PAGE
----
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"Promised Land" With Matt Damon Explores the "high-stakes poker" of Natural Gas Fracking

by: lowkell

Sat Dec 29, 2012 at 11:39:06 AM EST


Cross posted from Scaling Green. The topic of communities struggling with how to respond to corporations offering them deals they seemingly can't refuse doesn't just apply to natural gas fracking, but also to uranium mining (e.g., Virginia Uranium) and many others.

We've written extensively here at Scaling Green on the practice known as natural gas fracturing (aka, "fracking").  For the most part, our focus has been on the the potential risks to water supplies from this industry, as well as on the need for strong government regulation and oversight as this practice expands.

Now, a movie starring Matt Damon, called Promised Land, is opening in theaters, promising to bring increased attention to fracking and its impact on communities. Here's a brief description from the film's website:

[Promised Land] keenly distills questions of how American values have evolved. These explorations come in part through a small town's decisions when a natural gas company seeks to extract gas from shale rock formations through the process known as hydraulic fracturing, or "fracking."

Damon explains, "The plot follows Steve and Sue as they try to persuade the McKinley community to lease the drilling rights of their farmland to Global Crosspower Solutions, which Steve and Sue work for, and which - valued at $9 billion - is one of the largest energy corporations in the country.

"The townspeople have divergent opinions about whether this is a good thing or not. In a lot of cases, these leases are the only thing keeping a family farm from foreclosure."

DeWitt adds, "The people of McKinley are concerned about feeding their kids and improving their school systems."

"This is a complex issue that's dividing a lot of communities right now," says Damon. "What better setting for us as storytellers to ask questions about who we are as Americans?

It sounds fascinating, and we are certainly looking forward to seeing the movie. In the meantime, we've viewed the movie's trailer (see above), and also watched Charlie Rose's interview with Matt Damon and screenwriter/actor John Krasinski. As Damon tells Rose, the subject was perfect to make a movie about, as "the stakes are so incredibly high." Krasinski adds that "it's high-stakes poker" for communities trying to decide how to proceed when the fracking company comes to town and make them an offer that can appear highly attractive, particularly to people struggling in tough economic times.

One final note, from a public relations perspective, is how the fossil fuel industry has reacted to this upcoming film. According to this Wall Street Journal article, they are "preparing for battle...[w]orried that the movie will portray fracking in a negative light." Among other things, the oil and gas folks for months have been "working up responses that it says could include bombarding film reviewers with scientific studies, distributing leaflets to moviegoers and mounting a 'truth-squad' effort on Twitter and Facebook." It will be interesting to see whether or not this "concerted campaign targeting the film before anyone's seen it," as the film's distributor (Focus Features) said, works as intended. Stay tuned.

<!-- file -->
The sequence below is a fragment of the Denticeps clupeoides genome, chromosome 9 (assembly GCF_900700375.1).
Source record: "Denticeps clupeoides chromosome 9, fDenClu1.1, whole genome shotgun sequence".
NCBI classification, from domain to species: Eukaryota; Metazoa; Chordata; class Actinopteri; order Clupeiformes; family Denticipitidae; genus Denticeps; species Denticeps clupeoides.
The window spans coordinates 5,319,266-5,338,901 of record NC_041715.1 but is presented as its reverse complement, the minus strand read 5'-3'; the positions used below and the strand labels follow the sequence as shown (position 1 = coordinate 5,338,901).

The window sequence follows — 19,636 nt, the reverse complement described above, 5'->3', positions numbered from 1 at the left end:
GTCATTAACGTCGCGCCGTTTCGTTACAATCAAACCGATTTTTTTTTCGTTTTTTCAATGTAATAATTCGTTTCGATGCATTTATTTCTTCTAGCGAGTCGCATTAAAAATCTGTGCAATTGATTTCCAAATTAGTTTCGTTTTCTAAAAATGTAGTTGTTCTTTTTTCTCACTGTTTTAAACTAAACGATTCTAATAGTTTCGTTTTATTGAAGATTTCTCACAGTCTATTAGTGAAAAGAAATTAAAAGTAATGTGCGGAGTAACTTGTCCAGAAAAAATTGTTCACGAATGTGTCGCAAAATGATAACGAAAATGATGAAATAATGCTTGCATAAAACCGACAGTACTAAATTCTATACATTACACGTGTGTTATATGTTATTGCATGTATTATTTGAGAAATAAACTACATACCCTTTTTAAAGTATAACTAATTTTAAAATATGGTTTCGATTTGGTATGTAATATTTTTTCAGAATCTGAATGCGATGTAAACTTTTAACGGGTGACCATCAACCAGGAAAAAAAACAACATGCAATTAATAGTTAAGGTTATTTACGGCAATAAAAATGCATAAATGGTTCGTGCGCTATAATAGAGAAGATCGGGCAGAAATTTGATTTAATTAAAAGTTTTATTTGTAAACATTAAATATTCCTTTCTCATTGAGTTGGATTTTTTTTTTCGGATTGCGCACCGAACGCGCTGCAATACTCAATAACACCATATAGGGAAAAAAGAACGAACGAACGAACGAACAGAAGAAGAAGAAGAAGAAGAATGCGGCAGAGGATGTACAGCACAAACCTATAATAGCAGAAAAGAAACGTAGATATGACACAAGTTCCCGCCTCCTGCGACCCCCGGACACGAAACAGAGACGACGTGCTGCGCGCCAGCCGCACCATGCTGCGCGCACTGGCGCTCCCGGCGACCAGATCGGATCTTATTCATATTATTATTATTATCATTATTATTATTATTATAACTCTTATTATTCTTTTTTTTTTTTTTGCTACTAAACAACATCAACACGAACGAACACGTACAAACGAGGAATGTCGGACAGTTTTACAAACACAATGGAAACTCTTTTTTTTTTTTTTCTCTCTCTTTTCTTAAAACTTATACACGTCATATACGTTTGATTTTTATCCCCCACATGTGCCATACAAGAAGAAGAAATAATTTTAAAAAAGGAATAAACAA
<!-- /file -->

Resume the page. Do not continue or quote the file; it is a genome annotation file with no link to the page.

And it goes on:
lowkell :: "Promised Land" With Matt Damon Explores the "high-stakes poker" of Natural Gas Fracking
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Post (0.00 / 0)
Don't believe the Post movie critic saw any value in the movie.

I haven't seen the movie myself yet, but I do wonder (0.00 / 0)
how much that "concerted campaign targeting the film before anyone's seen it" had an impact on the reviews.

Follow me on Twitter. Follow Blue Virginia on Facebook and Twitter.

[ Parent ]
Consider the Critic's Worldview and Life Experience (0.00 / 0)
The reviewer is all about classifying movies' genres and is generally uninformed regarding issues. The two stars awarded seem focused on the production and direction rather than much else.

Note that separately she pronouced "Zero Dark Thirty" as a new genre: the reported film.

Sorry Woodward and Bernstein, you are forgotten.


[ Parent ]
Sneak Peak in Norfolk (0.00 / 0)
Naro Cinema is offering a free, sneak showing of it tomorrow (Sunday) at 9:30 a.m.  Glen Besa, with the Sierra Club, will lead a post-film discussion.  

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The purpose of Blue Virginia is to cover Virginia politics from a progressive and Democratic perspective. This is a group blog and a community blog. We invite everyone to comment here, but please be aware that profanity, personal attacks, bigotry, insults, rudeness, frequent unsupported or off-point statements, "trolling" (NOTE: that includes outright lies, whether about climate science, or what other people said, or whatever), and "troll ratings abuse" (e.g., "troll" rating someone simply because you disagree with their argument) are not permitted and, if continued, will lead to banning. For more on trolling, see the Daily Kos FAQs. Also note that diaries may be deleted if they do not contain at least 2 solid paragraphs of original text; if not, please use the comments section of a relevant diary. For more on writing diaries, click here. Thanks, and enjoy!

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